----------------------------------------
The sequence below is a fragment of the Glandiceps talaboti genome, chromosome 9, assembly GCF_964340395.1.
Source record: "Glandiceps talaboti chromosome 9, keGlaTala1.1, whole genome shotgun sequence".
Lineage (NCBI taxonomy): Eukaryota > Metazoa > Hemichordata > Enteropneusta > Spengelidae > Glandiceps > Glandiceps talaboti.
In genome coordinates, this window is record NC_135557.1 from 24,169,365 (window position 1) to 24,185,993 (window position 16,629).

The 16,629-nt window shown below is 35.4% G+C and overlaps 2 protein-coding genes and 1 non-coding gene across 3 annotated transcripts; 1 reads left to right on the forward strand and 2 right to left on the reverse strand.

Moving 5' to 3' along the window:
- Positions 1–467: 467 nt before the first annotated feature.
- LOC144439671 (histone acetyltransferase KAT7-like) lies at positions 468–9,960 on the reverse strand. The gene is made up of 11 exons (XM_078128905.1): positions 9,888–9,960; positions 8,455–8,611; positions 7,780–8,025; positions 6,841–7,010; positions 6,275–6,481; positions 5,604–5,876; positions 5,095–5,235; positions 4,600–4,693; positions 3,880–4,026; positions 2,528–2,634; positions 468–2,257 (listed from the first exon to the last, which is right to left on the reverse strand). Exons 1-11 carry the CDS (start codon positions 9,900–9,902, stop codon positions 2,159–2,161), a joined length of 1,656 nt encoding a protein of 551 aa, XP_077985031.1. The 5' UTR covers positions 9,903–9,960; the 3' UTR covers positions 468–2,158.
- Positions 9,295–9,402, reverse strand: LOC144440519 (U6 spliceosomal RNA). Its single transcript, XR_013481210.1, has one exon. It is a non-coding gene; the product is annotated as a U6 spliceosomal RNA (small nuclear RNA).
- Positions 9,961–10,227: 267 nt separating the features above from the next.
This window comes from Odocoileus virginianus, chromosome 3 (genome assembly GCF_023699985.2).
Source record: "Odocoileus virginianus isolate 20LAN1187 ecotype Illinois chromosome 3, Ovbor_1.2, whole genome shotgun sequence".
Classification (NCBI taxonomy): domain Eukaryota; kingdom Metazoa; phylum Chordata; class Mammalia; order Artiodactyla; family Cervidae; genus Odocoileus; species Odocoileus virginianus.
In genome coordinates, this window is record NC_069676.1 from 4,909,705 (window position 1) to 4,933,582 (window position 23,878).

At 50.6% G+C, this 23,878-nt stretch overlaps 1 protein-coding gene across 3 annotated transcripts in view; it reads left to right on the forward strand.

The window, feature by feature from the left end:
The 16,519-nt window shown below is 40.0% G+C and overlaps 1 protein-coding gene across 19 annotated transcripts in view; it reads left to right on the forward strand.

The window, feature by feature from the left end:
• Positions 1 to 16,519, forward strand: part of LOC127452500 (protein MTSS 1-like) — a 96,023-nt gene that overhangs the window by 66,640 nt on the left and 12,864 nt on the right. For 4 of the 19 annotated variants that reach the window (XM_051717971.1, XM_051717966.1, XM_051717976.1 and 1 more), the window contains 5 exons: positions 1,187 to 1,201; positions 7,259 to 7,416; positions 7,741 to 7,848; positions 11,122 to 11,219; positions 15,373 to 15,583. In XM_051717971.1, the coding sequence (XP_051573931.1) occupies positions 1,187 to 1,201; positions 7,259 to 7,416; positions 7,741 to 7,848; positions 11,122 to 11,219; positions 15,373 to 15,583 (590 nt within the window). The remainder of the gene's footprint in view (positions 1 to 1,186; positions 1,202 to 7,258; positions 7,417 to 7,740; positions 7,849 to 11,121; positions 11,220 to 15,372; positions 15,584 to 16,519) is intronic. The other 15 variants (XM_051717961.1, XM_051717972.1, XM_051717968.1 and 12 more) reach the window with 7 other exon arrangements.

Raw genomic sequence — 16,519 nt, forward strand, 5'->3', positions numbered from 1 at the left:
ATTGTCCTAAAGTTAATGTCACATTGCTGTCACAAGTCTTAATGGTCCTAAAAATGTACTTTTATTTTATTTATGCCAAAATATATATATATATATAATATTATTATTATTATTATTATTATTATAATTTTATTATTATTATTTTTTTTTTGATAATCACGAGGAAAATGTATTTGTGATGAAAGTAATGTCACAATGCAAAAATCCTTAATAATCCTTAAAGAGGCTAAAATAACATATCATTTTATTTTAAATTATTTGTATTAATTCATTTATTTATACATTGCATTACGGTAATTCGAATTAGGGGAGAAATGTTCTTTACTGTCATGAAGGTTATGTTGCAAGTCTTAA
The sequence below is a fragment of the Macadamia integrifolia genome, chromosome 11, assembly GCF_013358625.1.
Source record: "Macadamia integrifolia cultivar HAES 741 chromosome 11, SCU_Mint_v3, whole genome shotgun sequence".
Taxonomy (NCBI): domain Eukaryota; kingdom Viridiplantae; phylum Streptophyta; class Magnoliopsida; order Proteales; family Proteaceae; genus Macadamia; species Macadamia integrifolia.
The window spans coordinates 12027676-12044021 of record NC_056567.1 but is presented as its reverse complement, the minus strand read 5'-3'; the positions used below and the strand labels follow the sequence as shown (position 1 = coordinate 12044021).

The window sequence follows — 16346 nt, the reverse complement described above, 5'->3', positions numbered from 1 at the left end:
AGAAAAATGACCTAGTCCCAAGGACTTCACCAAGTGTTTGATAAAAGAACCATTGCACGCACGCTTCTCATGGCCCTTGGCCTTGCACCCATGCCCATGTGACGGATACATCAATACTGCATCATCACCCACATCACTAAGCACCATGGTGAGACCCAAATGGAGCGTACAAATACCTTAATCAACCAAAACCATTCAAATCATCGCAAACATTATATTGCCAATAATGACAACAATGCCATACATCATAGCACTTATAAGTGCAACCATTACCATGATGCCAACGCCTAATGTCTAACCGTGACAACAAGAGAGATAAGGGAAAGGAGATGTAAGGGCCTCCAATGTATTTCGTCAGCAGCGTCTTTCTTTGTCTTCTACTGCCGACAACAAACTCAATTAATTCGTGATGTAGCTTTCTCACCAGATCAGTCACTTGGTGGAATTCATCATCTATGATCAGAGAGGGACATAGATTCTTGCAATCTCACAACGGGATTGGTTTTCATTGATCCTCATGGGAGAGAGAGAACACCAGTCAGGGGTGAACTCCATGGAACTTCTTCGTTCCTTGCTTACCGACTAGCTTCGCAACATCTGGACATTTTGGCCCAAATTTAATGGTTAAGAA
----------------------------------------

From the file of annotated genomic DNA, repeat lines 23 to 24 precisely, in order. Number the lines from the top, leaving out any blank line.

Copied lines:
Source record: "Macadamia integrifolia cultivar HAES 741 chromosome 11, SCU_Mint_v3, whole genome shotgun sequence".
Taxonomy (NCBI): domain Eukaryota; kingdom Viridiplantae; phylum Streptophyta; class Magnoliopsida; order Proteales; family Proteaceae; genus Macadamia; species Macadamia integrifolia.